Barber (1910-1981) best known for Adagio for Strings, Knoxville Summer of 1915, Essays for Orchestra, School for Scandal Overture, the operas Vanessa and Antony and Cleopatra, and magnificent concerti for piano, for violin and for cello, was the nephew of the great contralto Louise Homer (1871-1947).
As much as an influence as 'Aunt Louise' must have been, she was Toscanini's Orfeo at the Met, it composer and educator Sidney Homer (18965-1953) that young Sam Barber found a nurturing influence. Heyman's book features many letters from 'Uncle Sid', filled with the kind of advice, encouragement and occasional kick in the pants any young person would be lucky to have from a mentor.
Don't miss Barbara Heyman's book. Sidney Homer's autobiography My Wife and I is a wonderful look at top level music making a century ago. There's alsoa good discussion of Louise Homer's career in Andrew Davis's The American Opera Singer. Not to be missed is Anne Homer's biography of her mother, Louise Homer and the Gold Age of Opera.
I can't date these letters from Sidney to Sam. Barber wrote to his Uncle from age 10 until shortly before Sidney Homer died in 1953.
Letters to Samuel Barber from Sidney Homer
From Samuel Barber, the Composer and his Music by Barbara Heyman
There are three things you must aim for definitely. The first is the development of taste that should, in time, amount to a passion for the best music in all forms. Your whole life will be influenced by the forming of your taste in the next few years.
Taste is formed by coming into close and intimate contact with the great works of the masters. The way to do this is to look ahead and see what programs are to be given ...you can't attend all the concerts, therefore you pick the best. Suppose for instance, the Flonzaly Quartet is going to play a Beethoven Quartet. You get your ticket and you buy a copy of the quartet beforehand. You then learn more in an hour at the performance than you possibly could learn in any other way in a year.
Everything depends now on the development of your taste and the refinement of your sensibilities. If you think of music from the point of view of sensationalism and publicity, your work will show it. If you learn to love the poetic undercurrent and the subtleties of beauty and spirituality which have been expressed in music, your work will show it just as much.
The wonderful thing about art is that a man can conceal nothing; it reveals him as naked and unadorned...Sincerity and beauty seem to stand the test, but love for mankind and willingness to serve humbly seem to fill the world with joy.
You don't need opinions. A little praise is pleasant if you don't have to go too far out of your way to get it, but you will have to learn to get along without opinions. Opinions don't change a note of add to your stature. If you can give pleasure, well and good. Your work is your own affair and yours only. Depending on opinion means less independence in your work. It also means laying yourself open to pinpricks which may be boresome. It can result in uncertainty. Even too much praise can do things, introduce a smirk and too much gush in your style.
The paucity of titles in the musical world is alarming. It indicates a lack. Perhaps language is inadequate. If so, then young men like you must invent something and not go on serenading and suite-ing.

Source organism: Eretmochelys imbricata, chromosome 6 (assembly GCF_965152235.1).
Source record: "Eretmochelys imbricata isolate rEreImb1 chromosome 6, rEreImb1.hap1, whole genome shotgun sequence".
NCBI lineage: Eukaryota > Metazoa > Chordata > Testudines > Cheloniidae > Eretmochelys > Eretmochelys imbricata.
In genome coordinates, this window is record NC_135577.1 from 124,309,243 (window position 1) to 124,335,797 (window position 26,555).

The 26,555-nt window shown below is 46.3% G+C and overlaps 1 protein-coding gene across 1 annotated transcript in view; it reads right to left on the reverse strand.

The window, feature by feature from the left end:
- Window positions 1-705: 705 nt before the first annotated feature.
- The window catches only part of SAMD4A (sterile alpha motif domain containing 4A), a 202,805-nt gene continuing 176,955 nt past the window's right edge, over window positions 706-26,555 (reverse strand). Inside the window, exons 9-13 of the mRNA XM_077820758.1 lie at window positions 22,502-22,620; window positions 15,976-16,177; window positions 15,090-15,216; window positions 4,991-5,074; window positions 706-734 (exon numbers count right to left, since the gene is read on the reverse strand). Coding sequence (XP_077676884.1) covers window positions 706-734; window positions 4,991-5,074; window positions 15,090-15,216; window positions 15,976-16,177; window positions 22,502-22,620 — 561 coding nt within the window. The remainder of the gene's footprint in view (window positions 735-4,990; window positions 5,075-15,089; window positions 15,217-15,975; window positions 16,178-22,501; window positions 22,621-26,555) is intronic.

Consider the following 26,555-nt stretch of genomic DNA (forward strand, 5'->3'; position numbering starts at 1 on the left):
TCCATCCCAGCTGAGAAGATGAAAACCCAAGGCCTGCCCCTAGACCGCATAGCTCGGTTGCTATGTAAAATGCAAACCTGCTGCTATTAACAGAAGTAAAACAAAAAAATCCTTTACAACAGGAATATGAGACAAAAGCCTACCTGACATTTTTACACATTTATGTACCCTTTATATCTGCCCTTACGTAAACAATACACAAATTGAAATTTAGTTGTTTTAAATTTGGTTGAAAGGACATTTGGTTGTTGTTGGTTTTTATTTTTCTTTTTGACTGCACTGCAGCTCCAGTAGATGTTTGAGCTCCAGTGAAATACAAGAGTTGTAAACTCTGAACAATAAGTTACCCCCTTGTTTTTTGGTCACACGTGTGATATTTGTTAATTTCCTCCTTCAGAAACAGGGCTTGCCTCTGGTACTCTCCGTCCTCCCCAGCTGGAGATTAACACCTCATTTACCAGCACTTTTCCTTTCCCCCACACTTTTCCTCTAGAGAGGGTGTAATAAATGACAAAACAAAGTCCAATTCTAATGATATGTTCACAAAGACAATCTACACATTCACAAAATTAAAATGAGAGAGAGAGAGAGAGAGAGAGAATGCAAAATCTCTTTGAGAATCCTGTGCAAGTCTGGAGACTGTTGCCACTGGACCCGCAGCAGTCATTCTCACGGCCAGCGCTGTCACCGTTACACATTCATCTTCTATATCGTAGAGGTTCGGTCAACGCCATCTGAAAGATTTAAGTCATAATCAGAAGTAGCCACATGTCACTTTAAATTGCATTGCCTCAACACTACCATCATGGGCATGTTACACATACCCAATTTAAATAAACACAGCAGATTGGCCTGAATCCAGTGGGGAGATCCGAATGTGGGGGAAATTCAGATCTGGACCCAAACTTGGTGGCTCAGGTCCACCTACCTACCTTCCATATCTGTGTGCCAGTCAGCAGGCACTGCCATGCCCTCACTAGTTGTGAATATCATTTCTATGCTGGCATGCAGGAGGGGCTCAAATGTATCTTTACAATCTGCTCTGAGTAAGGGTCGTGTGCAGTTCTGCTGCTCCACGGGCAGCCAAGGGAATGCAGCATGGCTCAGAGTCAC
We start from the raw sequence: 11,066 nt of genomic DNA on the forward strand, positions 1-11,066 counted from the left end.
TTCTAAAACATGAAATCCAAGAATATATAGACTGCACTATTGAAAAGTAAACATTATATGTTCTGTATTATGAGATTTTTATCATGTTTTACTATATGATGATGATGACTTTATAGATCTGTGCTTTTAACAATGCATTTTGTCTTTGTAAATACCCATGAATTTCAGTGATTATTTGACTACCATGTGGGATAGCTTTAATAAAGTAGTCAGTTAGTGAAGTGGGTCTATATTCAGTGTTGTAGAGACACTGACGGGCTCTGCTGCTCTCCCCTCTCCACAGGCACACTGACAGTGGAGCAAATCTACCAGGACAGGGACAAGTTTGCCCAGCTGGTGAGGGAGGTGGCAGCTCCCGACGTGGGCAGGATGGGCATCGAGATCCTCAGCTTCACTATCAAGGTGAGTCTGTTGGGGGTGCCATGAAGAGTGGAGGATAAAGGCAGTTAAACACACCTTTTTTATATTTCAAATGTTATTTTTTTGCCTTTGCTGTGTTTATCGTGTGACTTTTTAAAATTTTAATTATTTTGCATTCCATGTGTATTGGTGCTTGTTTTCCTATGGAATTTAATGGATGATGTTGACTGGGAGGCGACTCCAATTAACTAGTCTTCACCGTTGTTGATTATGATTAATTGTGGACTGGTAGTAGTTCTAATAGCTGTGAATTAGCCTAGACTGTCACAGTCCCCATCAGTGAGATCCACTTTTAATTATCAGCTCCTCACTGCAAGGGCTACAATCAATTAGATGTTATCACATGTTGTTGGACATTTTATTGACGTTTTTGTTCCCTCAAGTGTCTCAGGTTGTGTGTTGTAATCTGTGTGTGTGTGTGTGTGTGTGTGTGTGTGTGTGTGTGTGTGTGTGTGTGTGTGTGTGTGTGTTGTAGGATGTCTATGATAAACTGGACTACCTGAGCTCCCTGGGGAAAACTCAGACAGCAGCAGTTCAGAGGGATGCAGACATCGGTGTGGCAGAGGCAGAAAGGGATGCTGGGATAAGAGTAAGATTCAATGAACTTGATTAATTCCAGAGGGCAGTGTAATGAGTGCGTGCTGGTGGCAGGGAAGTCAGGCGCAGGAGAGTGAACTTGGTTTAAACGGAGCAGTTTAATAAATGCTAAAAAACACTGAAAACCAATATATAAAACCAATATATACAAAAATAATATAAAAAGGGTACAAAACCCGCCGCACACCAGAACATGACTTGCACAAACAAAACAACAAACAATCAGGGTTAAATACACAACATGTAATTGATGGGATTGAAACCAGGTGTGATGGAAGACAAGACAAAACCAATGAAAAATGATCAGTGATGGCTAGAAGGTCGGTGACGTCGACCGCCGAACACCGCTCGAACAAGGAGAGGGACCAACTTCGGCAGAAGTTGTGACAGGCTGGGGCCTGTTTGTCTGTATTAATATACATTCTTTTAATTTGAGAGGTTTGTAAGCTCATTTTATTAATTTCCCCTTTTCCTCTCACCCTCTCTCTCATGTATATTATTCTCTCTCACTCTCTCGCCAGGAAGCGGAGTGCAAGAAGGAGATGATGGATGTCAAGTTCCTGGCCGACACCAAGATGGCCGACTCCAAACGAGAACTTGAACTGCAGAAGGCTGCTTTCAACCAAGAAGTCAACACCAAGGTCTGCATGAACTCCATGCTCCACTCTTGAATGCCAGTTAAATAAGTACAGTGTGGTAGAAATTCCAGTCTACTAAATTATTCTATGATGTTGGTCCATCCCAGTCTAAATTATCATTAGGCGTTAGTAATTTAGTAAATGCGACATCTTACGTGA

I can imagine how Beethoven felt when they stormed at him for writing the third symphony. If he believed all they said he could feel like a criminal, a debaser of public taste. I do not know a single man who hasn't had rocks in his life. Brahms had plenty. A good deal depends on how we handle them. They may not be so serious in themselves, but if we get flustered and lose our heads we can force them to do us considerable harm...Poise, equanimity, philosophy, a sense of proportion, gratitude for what we have, a "calm center", fixed determination and an inflexible purpose are all to the good.
Resentment, impatience, self pity, exaggerated self deprecation, an intense consciousness of the need of making good in the eyes of others, a lack of grit in meeting emergencies, a general complaining of spirit and weak sporting blood are all to the bad.
Take some boy you know and put him in your place. He wrote your sonata, and your serenade, and struggled with your concerto. How do you regard him, dispassionately? Do you congratulate him on his gifts and what he has achieved and feel that, with good sense and intelligent self-control, he can carry his powers to a high state of development, or do you feel that he is a broken reed, a cracked canoe, smashed on the rocks of a difficult concerto, a hopeless wreck because his teacher does not agree with his opinion of his latest work? Take a sincere, objective view of your friend and make up your mind how you wish him to feel and proceed. Then act accordingly. Don't dodge. Be as strict with yourself as you would be with him.
There is one thing that I want to make clear to you and that is that resentment does not get us anywhere. It only eats the heart out of the resenter, and what good is there to that? I often think that a good friend could have saved Bizet's life at the time Carmen was produced. Patience and a sense of humor are wonderful lifesavers...Through it all a rhinoceros hide is a good thing. The bigger the talent the tougher the hide, say I....Resentment eats the heart, but philosophy is an armor that protects the source of future work which is the one thing that must be kept inviolate.